Alternatively, you can create a bootable USB flash drive -- an option that, starting in Fedora 9, includes the ability to store your own data and permanently alter the installation.
Behind the scenes, Fedora 9 boasts a number of modifications that average users may not observe, but that may still have a major effect on their computing.
Pulse Audio, which was an installable option in Fedora 8, is now a standard in the configuration dialogs, offering more sophisticated sound than earlier alternatives such as ALSA and OSS.
If none of these choices suits you, you can create your own install image using Revisor.
With Fedora 9, you also have the option of using live-usb-creator from Windows to create a live flash drive.
After installation, Fedora 9 opens a default desktop with New Age tie-dye wallpaper.
The selection of standard software is more cutting edge than in earlier versions of Fedora, perhaps due as much to accidents of timing in various project releases than any deliberate policy choice.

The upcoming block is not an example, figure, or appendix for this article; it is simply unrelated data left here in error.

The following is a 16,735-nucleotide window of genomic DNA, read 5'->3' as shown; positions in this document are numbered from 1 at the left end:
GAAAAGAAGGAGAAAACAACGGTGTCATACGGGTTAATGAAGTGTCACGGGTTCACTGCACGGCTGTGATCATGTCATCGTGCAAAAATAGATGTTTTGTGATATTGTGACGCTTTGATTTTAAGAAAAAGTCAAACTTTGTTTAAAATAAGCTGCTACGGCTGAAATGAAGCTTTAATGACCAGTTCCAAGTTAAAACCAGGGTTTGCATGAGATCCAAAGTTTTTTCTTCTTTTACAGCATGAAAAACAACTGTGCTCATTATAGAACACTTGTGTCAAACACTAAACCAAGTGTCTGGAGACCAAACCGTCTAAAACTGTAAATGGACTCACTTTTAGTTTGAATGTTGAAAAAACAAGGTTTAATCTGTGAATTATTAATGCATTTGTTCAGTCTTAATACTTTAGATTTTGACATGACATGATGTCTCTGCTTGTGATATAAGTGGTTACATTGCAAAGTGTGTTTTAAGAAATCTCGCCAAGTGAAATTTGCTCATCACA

The most controversial change in Fedora 9 is the replacement of the Pirut front end for Yum and the Pup updater with Package Kit, an application intended to provide a universal front end for all package systems.
Although Package Kit is not intended to allow you to install a mixture of . RPM packages on the same system, or convert packages from one format to another, the advantages of a common interface are obvious.
With Fedora 9, the Fedora project continues its tradition of being the most innovative major distribution, combining new applications from other distributions as well as its own inventions.